As someone both artistic and practical by nature, I’m drawn to art with utility. Therefore, I thought a class in pottery would suit me. I wanted to make something with purpose and find out what nature’s most useful mud feels like between my fingers. Also, I confess, I have romantic visions of clay, thanks to the movie “Ghost”.
I guess you could say I had big plans. I wanted to make a cup.
At $435, for a weeklong pottery class at the famous Campbell School of Folk Arts in North Carolina (plus the cost of materials and lunches) mine would be an expensive cup. To justify the investment, I announced to my husband that I was making the cup for him. This gave me incentive to produce something presentable. I was determined.
My husband took a class in woodcarving at the school the same week. He was making a hand-hewn bowl and spoon, something that looks like a caveman would use for his Cheerios in the morning. The wood studio was conveniently located right beside the potter’s studio, so he could stop by throughout the day to say hello and lend encouraging advice. When I needed a break, I’d go to his class to watch him chipping away at his log (no advice from me, since I know less about woodcarving than I know about pottery.) While we were not together in these endeavors, it felt as if we were, for each lunch we came together in the big, family style lunchroom to share our experiences of the day. The week felt like one huge, art exploring date.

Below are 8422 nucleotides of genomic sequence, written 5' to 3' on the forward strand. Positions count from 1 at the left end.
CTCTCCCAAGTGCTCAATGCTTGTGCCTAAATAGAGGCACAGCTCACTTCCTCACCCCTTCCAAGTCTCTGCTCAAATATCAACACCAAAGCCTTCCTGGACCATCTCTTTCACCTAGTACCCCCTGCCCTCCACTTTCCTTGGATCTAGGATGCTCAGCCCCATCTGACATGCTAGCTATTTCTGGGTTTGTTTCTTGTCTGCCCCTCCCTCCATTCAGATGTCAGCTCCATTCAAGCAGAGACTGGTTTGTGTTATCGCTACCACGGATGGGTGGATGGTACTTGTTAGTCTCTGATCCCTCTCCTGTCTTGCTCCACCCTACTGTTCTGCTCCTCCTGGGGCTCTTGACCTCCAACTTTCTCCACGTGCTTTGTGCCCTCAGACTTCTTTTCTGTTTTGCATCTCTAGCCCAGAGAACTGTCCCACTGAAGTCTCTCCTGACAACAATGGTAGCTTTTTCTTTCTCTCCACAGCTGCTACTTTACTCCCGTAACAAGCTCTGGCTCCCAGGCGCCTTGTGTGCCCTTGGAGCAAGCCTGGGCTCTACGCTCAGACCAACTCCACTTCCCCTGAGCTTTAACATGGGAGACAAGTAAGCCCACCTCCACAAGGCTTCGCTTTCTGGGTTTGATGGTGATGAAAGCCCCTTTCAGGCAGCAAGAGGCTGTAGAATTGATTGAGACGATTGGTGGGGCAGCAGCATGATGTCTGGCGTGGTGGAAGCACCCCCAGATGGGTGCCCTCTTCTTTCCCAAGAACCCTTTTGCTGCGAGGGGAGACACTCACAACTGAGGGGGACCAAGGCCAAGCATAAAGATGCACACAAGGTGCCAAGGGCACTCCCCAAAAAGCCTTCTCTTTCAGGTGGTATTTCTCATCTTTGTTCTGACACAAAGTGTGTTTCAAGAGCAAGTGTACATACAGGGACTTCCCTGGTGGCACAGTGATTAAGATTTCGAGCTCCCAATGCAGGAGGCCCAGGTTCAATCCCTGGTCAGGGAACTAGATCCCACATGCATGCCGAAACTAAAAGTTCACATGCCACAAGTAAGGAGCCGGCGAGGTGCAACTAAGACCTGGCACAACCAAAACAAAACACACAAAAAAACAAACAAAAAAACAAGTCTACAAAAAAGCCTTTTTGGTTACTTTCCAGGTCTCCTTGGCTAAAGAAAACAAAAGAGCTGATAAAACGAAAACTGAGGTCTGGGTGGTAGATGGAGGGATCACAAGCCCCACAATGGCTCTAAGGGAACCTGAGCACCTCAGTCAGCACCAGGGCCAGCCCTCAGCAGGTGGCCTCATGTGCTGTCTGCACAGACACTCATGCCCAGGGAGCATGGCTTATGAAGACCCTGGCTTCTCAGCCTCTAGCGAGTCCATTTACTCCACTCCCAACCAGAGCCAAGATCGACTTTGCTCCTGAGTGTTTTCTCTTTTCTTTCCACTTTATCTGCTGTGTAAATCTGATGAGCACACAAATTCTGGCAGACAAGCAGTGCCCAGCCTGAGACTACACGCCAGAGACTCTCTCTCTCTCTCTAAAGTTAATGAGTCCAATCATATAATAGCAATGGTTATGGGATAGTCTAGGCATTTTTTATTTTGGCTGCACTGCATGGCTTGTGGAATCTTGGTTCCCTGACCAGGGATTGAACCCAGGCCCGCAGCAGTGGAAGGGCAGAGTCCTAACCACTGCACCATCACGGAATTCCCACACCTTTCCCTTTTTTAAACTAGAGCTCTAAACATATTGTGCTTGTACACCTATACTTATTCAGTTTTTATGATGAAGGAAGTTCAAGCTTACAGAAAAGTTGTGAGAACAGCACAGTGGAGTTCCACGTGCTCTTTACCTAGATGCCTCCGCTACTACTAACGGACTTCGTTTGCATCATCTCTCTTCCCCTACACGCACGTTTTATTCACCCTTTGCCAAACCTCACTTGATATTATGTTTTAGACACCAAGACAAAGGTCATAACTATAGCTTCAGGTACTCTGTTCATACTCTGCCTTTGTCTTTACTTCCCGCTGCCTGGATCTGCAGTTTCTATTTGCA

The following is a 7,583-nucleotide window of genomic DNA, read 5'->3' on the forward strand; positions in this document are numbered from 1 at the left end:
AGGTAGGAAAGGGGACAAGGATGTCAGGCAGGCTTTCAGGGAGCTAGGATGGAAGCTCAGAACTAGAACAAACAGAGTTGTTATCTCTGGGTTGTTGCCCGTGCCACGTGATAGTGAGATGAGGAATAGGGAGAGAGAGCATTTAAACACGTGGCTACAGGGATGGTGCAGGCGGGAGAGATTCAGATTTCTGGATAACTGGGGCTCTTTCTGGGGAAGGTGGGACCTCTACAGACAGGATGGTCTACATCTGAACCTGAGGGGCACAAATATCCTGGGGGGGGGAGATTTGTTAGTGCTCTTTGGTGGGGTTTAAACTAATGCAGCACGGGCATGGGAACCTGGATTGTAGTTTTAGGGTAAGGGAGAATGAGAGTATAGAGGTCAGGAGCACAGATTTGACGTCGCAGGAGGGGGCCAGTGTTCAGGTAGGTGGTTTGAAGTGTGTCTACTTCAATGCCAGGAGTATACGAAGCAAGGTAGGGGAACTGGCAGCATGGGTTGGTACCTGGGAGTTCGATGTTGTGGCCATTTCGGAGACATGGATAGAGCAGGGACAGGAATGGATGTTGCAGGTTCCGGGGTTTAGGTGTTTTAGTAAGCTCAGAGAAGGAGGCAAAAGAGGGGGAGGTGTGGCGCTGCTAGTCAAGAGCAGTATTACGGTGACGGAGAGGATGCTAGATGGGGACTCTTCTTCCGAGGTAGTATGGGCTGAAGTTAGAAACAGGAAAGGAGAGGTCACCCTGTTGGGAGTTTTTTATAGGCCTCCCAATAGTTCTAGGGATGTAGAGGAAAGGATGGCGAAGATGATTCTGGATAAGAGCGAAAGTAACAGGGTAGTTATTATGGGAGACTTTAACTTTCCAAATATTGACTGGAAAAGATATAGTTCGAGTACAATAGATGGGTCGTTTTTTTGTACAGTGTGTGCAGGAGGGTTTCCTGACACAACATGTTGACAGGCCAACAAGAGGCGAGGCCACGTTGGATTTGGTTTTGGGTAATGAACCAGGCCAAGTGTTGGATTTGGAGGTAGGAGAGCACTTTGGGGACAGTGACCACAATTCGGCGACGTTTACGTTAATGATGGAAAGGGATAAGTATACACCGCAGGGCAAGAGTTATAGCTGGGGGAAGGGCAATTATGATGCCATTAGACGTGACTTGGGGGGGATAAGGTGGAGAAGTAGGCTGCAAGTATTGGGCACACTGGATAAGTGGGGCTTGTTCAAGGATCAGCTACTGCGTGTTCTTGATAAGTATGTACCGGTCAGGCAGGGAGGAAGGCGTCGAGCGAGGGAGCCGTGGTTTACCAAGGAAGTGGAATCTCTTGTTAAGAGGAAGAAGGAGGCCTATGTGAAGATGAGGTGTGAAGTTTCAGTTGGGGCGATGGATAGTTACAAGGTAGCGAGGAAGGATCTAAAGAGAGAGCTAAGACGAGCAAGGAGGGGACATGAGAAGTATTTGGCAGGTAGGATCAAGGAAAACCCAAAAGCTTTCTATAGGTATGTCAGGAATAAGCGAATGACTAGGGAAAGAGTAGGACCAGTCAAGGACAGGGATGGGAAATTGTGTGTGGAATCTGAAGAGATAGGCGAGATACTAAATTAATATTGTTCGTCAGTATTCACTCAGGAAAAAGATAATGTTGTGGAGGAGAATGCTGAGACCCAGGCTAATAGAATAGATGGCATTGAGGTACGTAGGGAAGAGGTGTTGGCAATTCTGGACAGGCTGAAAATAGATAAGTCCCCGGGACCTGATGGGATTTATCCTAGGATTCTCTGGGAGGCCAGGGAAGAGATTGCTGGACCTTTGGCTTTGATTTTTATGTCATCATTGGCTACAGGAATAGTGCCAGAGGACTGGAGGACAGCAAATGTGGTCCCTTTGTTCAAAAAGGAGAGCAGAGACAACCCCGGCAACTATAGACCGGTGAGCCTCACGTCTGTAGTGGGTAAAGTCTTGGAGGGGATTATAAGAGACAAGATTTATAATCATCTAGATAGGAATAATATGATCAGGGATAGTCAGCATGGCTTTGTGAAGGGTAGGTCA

When we were not together, I was meeting new people. The other students in my class were all enthusiastic, non-competitive, art-loving beginner potters too, and they spent as much energy “oohing” and “awing” other’s attempts, showing sweet unconditional support, as they did wiggling their nose at their own work. I fit right in, surprisingly at home when playing in the mud with my new friends.
You wouldn’t think I’d feel fondly towards an art form that strips a gal of her glamour, but I took to pottery immediately. Not only are you muddy and wet throughout, but alas, your nails have to go. Ghastly! It’s not that I’m pampered or spoiled, but losing my nails makes me feel like I have Fred Flintstone’s fingers when typing. I was working on a non-fiction piece for my MFA in the evenings, and let me just say, for once, the typos in my paper were legitimate. My hands were raw and sore from the friction of the mud spinning on the wheel all day long and the absence of my hard protective nails made me so sensitive to touch that each time I hit the keys of my computer, it was like hitting miniature funny bones hidden on the ends of my digits. Nevertheless, the joy of seeing improvement in my pottery each day kept me grinding away at the wheel.